Many plants must contend with outdated burner management systems (BMSs) on all sorts of equipment — boilers, process heaters, thermal oxidizers, incinerators, reformers, vaporizers, dryers, ovens, sulfur recovery units, kilns, calciners, furnaces, etc. Some of these brownfield installations may date back 40 years or more. Most systems originally were designed according to prescriptive standards, almost a “cookbook” approach. Numerous logic systems in use still are based on relays or other technologies that are becoming obsolete and difficult to support. Many older fuel-train-valve arrangements are non-redundant, yet current standards mandate double-block-and-vent valves. Myriad existing systems require a variety of changes and upgrades — but trying to bring all systems up to current standards is both problematic and potentially very costly.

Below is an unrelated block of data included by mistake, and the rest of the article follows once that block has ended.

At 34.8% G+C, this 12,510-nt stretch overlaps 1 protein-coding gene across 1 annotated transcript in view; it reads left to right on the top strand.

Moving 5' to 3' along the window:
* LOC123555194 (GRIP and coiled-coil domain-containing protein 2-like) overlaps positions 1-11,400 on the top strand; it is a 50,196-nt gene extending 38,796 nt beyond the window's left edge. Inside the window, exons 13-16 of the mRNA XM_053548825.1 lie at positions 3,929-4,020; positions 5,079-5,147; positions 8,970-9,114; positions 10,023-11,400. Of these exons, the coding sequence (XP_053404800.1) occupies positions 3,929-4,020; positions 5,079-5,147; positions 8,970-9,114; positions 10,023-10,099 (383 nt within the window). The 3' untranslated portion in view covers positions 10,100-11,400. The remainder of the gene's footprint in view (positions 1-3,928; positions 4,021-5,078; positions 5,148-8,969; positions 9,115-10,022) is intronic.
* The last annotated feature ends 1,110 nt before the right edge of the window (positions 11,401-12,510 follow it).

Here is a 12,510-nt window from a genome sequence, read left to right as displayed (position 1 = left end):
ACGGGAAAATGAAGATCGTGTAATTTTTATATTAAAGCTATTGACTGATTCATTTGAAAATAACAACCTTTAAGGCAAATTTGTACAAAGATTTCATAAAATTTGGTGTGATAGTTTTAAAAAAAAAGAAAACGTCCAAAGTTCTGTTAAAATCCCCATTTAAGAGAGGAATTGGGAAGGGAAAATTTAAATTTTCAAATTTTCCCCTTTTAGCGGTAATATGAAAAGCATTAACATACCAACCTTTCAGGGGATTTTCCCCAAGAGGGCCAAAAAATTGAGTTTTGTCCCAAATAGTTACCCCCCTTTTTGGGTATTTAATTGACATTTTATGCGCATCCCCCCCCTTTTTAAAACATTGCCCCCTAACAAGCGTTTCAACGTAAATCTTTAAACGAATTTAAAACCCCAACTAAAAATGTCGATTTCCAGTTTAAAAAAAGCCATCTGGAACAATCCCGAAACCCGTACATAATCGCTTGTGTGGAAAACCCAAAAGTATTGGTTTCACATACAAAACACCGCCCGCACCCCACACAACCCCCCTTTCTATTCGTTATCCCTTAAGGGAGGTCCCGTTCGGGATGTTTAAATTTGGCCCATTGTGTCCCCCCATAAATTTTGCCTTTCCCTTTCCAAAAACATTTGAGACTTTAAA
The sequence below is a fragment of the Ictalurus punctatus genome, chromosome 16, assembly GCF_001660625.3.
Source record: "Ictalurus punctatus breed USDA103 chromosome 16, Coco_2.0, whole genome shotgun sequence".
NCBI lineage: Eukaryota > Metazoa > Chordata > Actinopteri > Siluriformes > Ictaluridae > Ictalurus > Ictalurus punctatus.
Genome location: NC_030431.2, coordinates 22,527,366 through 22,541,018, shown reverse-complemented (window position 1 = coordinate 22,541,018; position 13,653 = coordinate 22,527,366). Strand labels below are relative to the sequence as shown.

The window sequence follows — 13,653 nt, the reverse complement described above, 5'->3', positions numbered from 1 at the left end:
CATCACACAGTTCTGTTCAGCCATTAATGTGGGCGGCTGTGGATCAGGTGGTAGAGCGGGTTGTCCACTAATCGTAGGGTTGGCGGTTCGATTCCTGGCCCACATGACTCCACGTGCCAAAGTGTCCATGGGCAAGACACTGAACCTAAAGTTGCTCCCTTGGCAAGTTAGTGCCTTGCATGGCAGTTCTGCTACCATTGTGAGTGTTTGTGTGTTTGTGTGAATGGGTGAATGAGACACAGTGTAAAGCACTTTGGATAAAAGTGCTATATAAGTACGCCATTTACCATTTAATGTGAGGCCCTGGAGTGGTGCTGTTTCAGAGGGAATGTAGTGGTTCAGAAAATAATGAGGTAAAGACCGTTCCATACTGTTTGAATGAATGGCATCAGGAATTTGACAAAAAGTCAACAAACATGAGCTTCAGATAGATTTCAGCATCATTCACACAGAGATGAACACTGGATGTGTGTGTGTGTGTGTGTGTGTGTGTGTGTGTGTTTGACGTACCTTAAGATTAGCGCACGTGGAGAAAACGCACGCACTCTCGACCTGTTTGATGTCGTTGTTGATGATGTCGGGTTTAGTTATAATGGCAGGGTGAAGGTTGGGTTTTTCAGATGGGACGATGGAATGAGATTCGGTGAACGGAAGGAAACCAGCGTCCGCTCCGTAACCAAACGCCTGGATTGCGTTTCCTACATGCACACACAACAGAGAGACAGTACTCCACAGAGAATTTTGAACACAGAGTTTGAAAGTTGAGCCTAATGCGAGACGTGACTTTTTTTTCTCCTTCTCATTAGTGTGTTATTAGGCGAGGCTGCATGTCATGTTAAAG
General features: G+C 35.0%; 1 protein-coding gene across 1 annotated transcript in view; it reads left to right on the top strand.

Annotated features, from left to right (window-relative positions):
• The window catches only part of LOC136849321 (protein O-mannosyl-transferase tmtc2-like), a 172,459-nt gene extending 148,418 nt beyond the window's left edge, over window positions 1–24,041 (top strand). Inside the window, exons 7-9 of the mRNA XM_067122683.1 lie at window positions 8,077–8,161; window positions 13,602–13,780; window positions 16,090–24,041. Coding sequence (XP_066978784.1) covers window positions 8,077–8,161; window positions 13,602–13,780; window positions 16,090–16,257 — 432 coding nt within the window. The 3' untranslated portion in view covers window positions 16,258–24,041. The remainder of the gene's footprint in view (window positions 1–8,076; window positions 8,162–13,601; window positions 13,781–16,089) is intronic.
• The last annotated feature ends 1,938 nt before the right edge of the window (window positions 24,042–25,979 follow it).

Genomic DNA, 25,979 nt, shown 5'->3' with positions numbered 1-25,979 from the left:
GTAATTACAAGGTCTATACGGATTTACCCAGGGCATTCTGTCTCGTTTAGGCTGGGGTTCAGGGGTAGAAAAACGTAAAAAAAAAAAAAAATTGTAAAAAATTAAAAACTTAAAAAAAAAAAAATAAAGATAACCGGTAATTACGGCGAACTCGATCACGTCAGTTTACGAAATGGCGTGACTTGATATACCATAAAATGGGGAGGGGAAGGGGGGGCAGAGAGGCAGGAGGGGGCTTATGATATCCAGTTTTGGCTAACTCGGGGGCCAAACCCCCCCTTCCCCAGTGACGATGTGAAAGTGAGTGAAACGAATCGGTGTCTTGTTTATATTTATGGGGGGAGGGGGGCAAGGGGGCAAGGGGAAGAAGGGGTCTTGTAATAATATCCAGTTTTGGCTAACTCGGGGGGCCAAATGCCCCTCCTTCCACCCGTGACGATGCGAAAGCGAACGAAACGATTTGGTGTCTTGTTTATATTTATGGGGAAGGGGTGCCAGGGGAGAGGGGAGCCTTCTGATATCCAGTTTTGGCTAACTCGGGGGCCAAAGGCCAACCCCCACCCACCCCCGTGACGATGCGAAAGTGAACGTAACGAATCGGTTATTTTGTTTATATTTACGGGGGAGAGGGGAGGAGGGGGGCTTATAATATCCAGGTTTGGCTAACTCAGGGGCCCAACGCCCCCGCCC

For example, some systems have 40 or more fuel lines. Installing extra block-and-vent lines (per current codes) would be cost prohibitive, especially considering that many companies have numerous such systems at multiple sites.
However, some interesting things have happened with standards in the last ten years. Back when the ISA 84 committee started working on the technical report for BMSs, most of the prescriptive BMS standards in industry — such as those from the National Fire Protection Association (NFPA) and American Petroleum Institute (API) — had not embraced or invoked the safety lifecycle. As of 2015, all the BMS series of NFPA standards (85, 86 and 87) have invoked the safety lifecycle. For brownfield installations with perhaps dozens of very similar systems that may require upgrades, this represents a significant opportunity.